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|Title: ||Mapping Cocoa Swollen Shoot Virus Disease Distribution in Western Region, Ghana|
|Authors: ||Lartey, Lilian Lucy|
|Keywords: ||Cocoa Swollen Shoot Virus (CSSV)|
Mealy bug vector
|Issue Date: ||9-Dec-2013|
|Abstract: ||Although the cocoa industry is the major backbone of Ghana’s economy, the industry is beset with a lot of problems with the cocoa swollen shoot virus (CSSV) disease being the major one. Available literature suggests that the mealy bug is the main vector which causes the CSSV disease. In addition, environmental factors including; temperature, precipitation, proximity to forest, elevation and aspect also influence the distribution trend of CSSV in the cocoa growing areas.
Despite the conscious efforts made to eliminate or reduce CSSV disease, the eradication process of the mealy bug seems to be slow and ineffective. Little has been done on the study of the spatial distribution of CSSV disease with the aim of eradicating or containing the disease in the field. This has led to the fast spread of the CSSV disease from the earliest cocoa fields to new unaffected areas of production with the Western region being a typical example. Moreover where an outbreak may occur next is also not known. This study was therefore undertaken to model the distribution of CSSV disease, to determine the environmental variables and their relationship to the prevalence of CSSV disease, and to model probable sites for reintroduction of CSSV disease for effective management. The spatial distribution of CSSV was identify by the creation of distribution map, through literature research six environmental variables with influence of the prevalence of CSSV were identified. Statistical analysis was performed to select suitable environmental variables with significant influence on CSSV disease, overlay of presence points with environmental layers was executed to determine locations with influence of CSSV disease, and the probable sites for reintroduction of CSSV disease was model using MaXent to determine sites with greatest risk of CSSV infection. The result indicated that, mapping CSSV disease distribution with Geographic Information Systems (GIS) to determine the actual distribution of the CSSV disease is more efficient and reliable than the visual inspection of cocoa trees for manifestation of stem swelling and leaf symptoms of eradicating the disease. An overlay of CSSV presence points with environmental layers to establish the relationship between environmental variables and CSSV occurrence offered the opportunity to determine locations with influence of CSSV. Furthermore modelling the potential risk sites for reintroduction of CSSV with MaXent provide insight into areas of possible disease outbreaks.|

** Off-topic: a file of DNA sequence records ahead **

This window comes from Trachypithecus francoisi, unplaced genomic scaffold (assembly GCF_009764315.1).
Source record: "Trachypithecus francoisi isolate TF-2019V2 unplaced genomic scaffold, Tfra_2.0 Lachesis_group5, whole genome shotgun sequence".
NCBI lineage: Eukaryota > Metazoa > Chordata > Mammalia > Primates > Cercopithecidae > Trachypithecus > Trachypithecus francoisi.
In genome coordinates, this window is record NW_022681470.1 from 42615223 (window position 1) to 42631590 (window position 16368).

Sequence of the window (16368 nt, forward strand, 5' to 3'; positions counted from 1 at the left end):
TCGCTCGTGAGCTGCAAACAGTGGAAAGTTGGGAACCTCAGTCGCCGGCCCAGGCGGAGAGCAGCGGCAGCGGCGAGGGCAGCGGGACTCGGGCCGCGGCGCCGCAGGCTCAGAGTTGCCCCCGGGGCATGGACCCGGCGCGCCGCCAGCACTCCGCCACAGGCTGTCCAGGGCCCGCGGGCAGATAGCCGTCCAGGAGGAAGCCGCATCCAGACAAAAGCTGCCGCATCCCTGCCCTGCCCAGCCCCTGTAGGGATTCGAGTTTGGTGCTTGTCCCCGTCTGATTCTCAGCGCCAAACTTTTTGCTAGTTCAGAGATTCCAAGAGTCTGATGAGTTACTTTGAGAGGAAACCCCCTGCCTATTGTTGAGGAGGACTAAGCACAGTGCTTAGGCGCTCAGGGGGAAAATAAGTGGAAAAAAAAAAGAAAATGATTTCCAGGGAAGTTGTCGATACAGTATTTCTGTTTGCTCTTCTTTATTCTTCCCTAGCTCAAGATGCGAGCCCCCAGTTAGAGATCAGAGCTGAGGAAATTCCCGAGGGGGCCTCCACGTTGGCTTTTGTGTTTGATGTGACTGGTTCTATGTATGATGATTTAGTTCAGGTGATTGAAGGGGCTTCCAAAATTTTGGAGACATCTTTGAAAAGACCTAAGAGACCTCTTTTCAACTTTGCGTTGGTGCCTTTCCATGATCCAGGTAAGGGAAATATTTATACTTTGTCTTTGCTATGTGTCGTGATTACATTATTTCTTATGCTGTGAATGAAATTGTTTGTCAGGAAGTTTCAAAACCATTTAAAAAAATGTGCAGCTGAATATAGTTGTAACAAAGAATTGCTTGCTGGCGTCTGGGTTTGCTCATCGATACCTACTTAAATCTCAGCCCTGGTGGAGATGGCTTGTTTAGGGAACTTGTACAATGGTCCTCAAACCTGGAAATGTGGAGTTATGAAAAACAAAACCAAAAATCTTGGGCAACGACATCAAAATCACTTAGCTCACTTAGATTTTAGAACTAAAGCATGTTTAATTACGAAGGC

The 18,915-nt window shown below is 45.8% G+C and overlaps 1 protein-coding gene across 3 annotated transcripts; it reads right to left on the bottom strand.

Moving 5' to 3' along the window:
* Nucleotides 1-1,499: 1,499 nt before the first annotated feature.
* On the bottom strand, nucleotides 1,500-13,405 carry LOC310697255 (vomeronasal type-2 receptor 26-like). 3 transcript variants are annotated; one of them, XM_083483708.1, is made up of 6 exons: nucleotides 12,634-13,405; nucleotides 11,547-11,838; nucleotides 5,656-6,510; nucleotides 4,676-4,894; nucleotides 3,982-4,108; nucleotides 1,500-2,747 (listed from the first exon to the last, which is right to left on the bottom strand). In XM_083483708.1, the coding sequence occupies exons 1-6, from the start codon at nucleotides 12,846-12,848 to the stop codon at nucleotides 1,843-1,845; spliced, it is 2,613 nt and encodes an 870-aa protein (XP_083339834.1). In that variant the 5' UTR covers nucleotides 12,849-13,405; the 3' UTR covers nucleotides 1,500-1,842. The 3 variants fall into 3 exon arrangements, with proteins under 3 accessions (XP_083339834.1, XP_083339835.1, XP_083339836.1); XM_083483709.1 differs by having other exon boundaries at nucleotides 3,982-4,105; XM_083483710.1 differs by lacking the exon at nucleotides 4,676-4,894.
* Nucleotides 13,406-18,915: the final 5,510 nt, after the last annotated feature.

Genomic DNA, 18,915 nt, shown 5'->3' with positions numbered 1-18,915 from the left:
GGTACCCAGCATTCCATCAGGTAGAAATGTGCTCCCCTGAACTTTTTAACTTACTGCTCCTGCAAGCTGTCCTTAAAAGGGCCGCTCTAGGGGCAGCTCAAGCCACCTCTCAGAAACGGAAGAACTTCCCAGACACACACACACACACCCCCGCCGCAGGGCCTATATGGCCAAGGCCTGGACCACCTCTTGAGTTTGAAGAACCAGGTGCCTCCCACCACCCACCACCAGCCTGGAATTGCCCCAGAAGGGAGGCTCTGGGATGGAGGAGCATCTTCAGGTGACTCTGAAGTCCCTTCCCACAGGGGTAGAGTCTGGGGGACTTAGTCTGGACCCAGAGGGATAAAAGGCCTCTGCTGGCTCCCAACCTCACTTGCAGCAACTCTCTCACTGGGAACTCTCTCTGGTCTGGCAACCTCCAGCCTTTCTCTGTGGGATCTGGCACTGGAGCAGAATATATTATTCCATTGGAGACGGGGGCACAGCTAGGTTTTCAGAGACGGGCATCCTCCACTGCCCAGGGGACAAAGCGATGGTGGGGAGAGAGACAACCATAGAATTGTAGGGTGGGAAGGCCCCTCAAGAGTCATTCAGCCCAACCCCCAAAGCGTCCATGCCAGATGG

|Description: ||A Thesis submitted to the Department of Wildlife and Range Management, Kwame Nkrumah University of Science and Technology in partial fulfillment of the requirements for the degree of Master of Science in
Geo-Information Science, October-2013|
|Appears in Collections:||College of Agric and Natural Resources|
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